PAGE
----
What is more interesting is Parker’s intent in the structure of his reply. There are people who are opposed to government counter-terrorism policy for a variety of reasons, but including a currently fairly widespread view that the terrorism threat is insignificant and requires no special policy. So when Parker says there have been 34 plots foiled, he realises that many readers will think “Gee, that’s quite a lot, I hadn’t known there were so many!”; but some will immediately attempt to rationalise their opposition. Typically in the past this has been done by suggesting that the foiled “plots” would have been minor acts of civil disobedience rather than bloody outrages; or that the terrorists were disgruntled loners, bunglers who could have achieved little anyway.

    Hence, Parker forestalls these objections by noting that at least some (at least 8!) were to have been massacres; and also suggesting that the incomptetence rate is around 3 – 6%.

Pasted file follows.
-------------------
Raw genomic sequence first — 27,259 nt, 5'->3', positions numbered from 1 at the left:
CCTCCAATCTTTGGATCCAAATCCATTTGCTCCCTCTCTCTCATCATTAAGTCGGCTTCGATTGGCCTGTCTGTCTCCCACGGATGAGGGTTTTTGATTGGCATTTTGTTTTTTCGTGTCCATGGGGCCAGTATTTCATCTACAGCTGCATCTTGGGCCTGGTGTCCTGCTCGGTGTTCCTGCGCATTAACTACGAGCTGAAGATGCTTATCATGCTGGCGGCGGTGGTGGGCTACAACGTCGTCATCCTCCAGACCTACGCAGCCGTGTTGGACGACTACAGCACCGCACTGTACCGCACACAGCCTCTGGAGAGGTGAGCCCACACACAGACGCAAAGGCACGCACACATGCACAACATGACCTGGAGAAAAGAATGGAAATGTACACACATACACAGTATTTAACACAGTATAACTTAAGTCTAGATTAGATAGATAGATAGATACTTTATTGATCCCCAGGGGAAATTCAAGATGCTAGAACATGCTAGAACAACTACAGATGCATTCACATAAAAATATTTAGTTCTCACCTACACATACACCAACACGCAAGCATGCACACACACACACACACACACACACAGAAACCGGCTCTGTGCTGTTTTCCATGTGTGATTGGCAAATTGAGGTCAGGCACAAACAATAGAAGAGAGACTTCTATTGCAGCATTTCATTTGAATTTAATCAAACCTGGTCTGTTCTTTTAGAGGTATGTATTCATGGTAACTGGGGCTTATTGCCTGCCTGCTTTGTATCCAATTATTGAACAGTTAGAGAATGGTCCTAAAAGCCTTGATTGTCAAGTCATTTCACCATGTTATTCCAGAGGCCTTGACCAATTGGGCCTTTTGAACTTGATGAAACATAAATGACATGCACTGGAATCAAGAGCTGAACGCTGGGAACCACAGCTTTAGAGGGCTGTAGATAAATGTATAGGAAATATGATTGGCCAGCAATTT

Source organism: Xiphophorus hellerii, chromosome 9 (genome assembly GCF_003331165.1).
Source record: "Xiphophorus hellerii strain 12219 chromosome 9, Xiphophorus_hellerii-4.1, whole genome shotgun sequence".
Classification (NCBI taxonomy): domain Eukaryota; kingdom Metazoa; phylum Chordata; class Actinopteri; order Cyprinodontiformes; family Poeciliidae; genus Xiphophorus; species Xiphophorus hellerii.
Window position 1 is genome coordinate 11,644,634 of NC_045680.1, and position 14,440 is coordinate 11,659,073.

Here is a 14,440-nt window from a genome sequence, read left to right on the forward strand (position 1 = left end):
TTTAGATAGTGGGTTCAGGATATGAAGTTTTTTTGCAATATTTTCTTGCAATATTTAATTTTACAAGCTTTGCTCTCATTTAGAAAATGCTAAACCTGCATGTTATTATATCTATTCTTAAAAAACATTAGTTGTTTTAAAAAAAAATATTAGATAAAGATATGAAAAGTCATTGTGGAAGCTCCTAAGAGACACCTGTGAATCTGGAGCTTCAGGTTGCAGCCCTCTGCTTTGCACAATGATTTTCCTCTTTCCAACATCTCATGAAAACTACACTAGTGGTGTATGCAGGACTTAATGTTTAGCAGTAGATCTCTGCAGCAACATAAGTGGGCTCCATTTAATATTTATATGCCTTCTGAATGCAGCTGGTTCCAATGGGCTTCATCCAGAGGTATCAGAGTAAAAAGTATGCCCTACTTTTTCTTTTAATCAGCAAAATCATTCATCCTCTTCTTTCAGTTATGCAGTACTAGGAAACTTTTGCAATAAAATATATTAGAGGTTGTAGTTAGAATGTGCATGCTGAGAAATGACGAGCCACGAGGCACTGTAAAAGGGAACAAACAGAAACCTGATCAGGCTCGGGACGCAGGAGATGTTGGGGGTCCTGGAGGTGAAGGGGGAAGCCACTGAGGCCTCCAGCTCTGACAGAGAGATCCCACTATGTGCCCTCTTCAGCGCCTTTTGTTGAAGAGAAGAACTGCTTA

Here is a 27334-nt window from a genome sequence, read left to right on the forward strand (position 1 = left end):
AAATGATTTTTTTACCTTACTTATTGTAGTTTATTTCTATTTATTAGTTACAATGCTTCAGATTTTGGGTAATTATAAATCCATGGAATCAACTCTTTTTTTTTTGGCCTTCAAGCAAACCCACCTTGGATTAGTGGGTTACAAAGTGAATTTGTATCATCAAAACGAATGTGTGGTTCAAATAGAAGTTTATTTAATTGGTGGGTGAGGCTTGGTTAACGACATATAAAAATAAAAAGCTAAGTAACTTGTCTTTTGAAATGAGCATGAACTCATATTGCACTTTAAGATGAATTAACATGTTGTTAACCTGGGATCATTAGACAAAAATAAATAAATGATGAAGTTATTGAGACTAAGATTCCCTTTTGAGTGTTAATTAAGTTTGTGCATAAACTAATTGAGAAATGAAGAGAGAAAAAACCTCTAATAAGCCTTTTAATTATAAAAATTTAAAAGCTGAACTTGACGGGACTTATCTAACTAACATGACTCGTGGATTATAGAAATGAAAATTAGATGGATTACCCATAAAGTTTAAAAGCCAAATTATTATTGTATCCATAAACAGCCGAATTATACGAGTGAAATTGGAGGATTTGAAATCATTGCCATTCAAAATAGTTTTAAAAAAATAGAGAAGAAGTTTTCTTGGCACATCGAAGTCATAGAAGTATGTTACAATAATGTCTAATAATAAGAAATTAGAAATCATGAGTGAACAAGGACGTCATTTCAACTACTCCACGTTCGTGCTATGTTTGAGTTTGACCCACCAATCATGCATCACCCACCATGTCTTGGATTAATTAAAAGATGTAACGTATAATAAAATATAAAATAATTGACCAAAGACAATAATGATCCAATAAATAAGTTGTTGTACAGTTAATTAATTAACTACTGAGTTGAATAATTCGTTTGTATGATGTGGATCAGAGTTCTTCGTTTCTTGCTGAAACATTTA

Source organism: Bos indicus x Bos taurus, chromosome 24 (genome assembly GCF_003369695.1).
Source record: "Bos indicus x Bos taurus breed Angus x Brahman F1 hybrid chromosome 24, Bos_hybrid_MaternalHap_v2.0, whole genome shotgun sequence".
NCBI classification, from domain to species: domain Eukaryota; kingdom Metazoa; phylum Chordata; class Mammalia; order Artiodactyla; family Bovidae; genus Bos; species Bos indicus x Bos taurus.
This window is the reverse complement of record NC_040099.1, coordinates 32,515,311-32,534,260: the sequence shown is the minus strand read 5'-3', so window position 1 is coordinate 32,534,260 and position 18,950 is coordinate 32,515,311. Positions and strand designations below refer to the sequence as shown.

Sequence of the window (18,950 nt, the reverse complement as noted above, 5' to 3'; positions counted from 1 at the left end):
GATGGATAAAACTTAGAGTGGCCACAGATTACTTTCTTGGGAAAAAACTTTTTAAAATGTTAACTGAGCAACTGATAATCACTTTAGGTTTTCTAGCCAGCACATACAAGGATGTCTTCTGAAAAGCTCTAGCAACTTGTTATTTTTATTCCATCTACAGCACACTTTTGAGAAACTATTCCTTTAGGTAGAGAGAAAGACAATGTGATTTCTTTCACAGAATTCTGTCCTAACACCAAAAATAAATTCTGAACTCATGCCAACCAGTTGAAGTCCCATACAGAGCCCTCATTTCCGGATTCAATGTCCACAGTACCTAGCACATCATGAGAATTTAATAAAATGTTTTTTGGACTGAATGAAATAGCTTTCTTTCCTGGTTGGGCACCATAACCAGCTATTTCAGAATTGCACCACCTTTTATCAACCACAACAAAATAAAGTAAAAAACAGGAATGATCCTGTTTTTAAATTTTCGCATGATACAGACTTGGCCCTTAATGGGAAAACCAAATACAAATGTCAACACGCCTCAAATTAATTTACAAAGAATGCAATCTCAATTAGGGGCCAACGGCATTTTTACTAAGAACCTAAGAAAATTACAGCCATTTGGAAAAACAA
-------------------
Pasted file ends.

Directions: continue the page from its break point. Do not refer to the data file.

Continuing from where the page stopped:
The misrepresentations in the papers are a little sadder. It seems clear that they have all taken reasonable care when presenting an exact quote, but some have stumbled when summarising. They have skimmed the second sentence (which admittedly is not compleltely trivial to parse, if read carelessley) and not realised that the dependent clause refers to the time period in the first sentence.

    This is sad because it is difficult to believe that it can have been caused by a simple failure of written comprehension. These people are professional writers after all, and the sentence is not hugely dense. Rather, the error must have been caused by rapid, careless reading — which suggests that most papers considered this to be such a minor story, it was unworthy of more than a few minutes’ work.

  • 2. bondgrl007  |  November 10th, 2013 at 17:03 UTC

    IT would be interesting to compare these MI5 figures to the yearly “EU Terrorism Situation and Trend Report” (TE-SAT) published by Europol.

  • 3. Harry Johnston  |  November 11th, 2013 at 03:18 UTC

    @Roger: odd, I’d go the other way; 34 plots over 8 years isn’t many, and I find it surprising that only one or two per year were intended to cause mass casualties. Also note that, unless all of the latter plots were improbably effective (think 9/11 or better) the total death rate would still be statistically insignificant. These numbers really don’t represent any kind of existential threat.

    (Of course, it’s possible that most people wouldn’t realize that, so if you are intending to suggest that his goal was to play up the threat without actually misrepresenting it, you could well have a point?)